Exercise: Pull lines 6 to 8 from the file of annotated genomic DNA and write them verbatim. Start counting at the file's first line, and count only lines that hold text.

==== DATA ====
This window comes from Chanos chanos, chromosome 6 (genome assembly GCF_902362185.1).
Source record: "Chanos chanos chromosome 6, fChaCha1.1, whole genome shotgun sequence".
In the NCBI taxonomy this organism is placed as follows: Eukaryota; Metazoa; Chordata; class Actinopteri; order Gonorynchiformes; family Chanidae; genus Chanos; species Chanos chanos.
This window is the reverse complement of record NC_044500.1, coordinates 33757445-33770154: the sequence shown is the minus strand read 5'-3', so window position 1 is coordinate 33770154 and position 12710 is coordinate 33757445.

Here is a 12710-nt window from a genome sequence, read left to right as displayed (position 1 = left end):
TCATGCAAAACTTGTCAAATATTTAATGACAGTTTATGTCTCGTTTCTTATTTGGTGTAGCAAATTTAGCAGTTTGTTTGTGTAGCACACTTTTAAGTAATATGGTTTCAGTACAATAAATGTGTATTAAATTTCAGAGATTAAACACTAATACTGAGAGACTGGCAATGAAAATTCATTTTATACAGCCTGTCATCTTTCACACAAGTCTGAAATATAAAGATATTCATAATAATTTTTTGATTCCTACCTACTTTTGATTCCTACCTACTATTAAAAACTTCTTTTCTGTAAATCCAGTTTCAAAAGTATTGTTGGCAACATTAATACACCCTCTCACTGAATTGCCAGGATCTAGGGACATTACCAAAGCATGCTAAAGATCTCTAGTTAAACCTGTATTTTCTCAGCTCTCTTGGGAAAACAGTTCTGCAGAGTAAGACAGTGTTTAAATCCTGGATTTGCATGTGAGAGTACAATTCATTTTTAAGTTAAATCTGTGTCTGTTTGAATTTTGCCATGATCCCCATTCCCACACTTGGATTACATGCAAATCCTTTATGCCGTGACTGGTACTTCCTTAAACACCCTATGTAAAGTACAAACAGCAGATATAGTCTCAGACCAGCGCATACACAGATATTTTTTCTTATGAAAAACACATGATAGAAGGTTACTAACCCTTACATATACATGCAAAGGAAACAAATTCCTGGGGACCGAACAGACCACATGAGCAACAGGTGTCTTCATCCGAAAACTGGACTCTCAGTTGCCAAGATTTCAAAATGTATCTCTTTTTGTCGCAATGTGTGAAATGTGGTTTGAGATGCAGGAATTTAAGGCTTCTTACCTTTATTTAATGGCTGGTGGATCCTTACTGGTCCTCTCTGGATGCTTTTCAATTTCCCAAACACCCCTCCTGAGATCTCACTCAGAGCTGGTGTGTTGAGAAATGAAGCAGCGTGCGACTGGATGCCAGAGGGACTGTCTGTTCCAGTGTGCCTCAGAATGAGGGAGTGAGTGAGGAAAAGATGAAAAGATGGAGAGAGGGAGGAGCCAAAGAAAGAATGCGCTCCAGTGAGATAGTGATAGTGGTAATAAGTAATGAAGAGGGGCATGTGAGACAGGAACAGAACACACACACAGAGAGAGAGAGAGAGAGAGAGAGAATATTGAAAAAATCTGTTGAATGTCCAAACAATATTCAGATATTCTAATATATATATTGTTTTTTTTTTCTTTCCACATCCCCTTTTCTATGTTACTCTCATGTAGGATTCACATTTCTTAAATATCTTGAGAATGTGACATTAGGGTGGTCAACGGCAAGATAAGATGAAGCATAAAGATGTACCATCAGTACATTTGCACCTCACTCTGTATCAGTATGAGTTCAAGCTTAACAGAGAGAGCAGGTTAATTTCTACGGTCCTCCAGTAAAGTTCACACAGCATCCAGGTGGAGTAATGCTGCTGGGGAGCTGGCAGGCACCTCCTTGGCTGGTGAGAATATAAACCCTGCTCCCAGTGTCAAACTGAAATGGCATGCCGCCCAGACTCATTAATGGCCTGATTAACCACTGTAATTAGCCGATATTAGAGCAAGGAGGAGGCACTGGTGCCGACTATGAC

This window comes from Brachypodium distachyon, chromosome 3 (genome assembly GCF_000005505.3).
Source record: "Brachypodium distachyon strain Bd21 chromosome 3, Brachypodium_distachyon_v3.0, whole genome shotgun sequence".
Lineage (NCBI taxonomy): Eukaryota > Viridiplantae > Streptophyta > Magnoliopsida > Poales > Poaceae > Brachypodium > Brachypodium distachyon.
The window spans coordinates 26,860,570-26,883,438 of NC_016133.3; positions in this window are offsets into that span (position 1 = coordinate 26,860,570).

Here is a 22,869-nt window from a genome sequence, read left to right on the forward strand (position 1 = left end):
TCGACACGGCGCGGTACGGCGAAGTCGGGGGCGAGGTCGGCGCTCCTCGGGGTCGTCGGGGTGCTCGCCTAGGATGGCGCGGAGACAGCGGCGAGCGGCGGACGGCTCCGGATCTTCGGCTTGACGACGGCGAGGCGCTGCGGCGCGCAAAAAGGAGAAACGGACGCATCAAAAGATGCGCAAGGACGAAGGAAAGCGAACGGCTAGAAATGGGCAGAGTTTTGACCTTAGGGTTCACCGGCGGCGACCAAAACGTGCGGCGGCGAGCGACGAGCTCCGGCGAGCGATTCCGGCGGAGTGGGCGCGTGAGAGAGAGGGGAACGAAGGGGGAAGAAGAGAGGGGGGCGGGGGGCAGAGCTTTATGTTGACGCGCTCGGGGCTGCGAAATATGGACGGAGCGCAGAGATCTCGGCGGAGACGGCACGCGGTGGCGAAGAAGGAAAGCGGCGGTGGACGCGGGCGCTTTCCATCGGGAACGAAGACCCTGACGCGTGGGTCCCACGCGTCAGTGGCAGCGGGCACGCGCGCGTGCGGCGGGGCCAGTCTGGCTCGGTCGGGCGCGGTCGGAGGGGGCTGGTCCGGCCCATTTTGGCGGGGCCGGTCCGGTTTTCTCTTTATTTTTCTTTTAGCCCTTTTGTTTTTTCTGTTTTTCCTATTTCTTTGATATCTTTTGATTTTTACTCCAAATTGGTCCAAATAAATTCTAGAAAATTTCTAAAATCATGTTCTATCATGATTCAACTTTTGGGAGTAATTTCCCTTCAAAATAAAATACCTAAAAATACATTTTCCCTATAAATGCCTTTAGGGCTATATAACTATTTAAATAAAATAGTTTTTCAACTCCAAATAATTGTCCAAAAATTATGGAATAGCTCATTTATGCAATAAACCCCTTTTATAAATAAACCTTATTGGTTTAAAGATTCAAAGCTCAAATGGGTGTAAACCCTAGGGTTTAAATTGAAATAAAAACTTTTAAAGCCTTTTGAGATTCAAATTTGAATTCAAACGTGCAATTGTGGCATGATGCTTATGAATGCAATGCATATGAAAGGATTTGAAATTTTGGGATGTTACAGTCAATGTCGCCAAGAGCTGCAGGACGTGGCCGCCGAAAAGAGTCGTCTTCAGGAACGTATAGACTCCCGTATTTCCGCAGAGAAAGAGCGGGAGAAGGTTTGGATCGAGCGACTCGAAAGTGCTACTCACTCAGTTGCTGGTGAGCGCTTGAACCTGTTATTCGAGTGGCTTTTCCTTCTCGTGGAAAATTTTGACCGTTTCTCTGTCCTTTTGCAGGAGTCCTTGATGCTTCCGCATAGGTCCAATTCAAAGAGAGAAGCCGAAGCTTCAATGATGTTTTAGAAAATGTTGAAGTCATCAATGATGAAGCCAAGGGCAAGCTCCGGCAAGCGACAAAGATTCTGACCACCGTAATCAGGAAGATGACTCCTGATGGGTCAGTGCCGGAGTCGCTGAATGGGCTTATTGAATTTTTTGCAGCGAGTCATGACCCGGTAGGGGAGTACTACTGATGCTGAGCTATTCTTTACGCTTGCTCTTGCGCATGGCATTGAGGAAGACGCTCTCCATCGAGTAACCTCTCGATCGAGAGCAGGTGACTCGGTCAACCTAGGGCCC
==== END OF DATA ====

TCATGCAAAACTTGTCAAATATTTAATGACAGTTTATGTCTCGTTTCTTATTTGGTGTAGCAAATTTAGCAGTTTGTTTGTGTAGCACACTTTTAAGTAATATGGTTTCAGTACAATAAATGTGTATTAAATTTCAGAGATTAAACACTAATACTGAGAGACTGGCAATGAAAATTCATTTTATACAGCCTGTCATCTTTCACACAAGTCTGAAATATAAAGATATTCATAATAATTTTTTGATTCCTACCTACTTTTGATTCCTACCTACTATTAAAAACTTCTTTTCTGTAAATCCAGTTTCAAAAGTATTGTTGGCAACATTAATACACCCTCTCACTGAATTGCCAGGATCTAGGGACATTACCAAAGCATGCTAAAGATCTCTAGTTAAACCTGTATTTTCTCAGCTCTCTTGGGAAAACAGTTCTGCAGAGTAAGACAGTGTTTAAATCCTGGATTTGCATGTGAGAGTACAATTCATTTTTAAGTTAAATCTGTGTCTGTTTGAATTTTGCCATGATCCCCATTCCCACACTTGGATTACATGCAAATCCTTTATGCCGTGACTGGTACTTCCTTAAACACCCTATGTAAAGTACAAACAGCAGATATAGTCTCAGACCAGCGCATACACAGATATTTTTTCTTATGAAAAACACATGATAGAAGGTTACTAACCCTTACATATACATGCAAAGGAAACAAATTCCTGGGGACCGAACAGACCACATGAGCAACAGGTGTCTTCATCCGAAAACTGGACTCTCAGTTGCCAAGATTTCAAAATGTATCTCTTTTTGTCGCAATGTGTGAAATGTGGTTTGAGATGCAGGAATTTAAGGCTTCTTACCTTTATTTAATGGCTGGTGGATCCTTACTGGTCCTCTCTGGATGCTTTTCAATTTCCCAAACACCCCTCCTGAGATCTCACTCAGAGCTGGTGTGTTGAGAAATGAAGCAGCGTGCGACTGGATGCCAGAGGGACTGTCTGTTCCAGTGTGCCTCAGAATGAGGGAGTGAGTGAGGAAAAGATGAAAAGATGGAGAGAGGGAGGAGCCAAAGAAAGAATGCGCTCCAGTGAGATAGTGATAGTGGTAATAAGTAATGAAGAGGGGCATGTGAGACAGGAACAGAACACACACACAGAGAGAGAGAGAGAGAGAGAGAGAATATTGAAAAAATCTGTTGAATGTCCAAACAATATTCAGATATTCTAATATATATATTGTTTTTTTTTTCTTTCCACATCCCCTTTTCTATGTTACTCTCATGTAGGATTCACATTTCTTAAATATCTTGAGAATGTGACATTAGGGTGGTCAACGGCAAGATAAGATGAAGCATAAAGATGTACCATCAGTACATTTGCACCTCACTCTGTATCAGTATGAGTTCAAGCTTAACAGAGAGAGCAGGTTAATTTCTACGGTCCTCCAGTAAAGTTCACACAGCATCCAGGTGGAGTAATGCTGCTGGGGAGCTGGCAGGCACCTCCTTGGCTGGTGAGAATATAAACCCTGCTCCCAGTGTCAAACTGAAATGGCATGCCGCCCAGACTCATTAATGGCCTGATTAACCACTGTAATTAGCCGATATTAGAGCAAGGAGGAGGCACTGGTGCCGACTATGAC

This window comes from Brachypodium distachyon, chromosome 3 (genome assembly GCF_000005505.3).
Source record: "Brachypodium distachyon strain Bd21 chromosome 3, Brachypodium_distachyon_v3.0, whole genome shotgun sequence".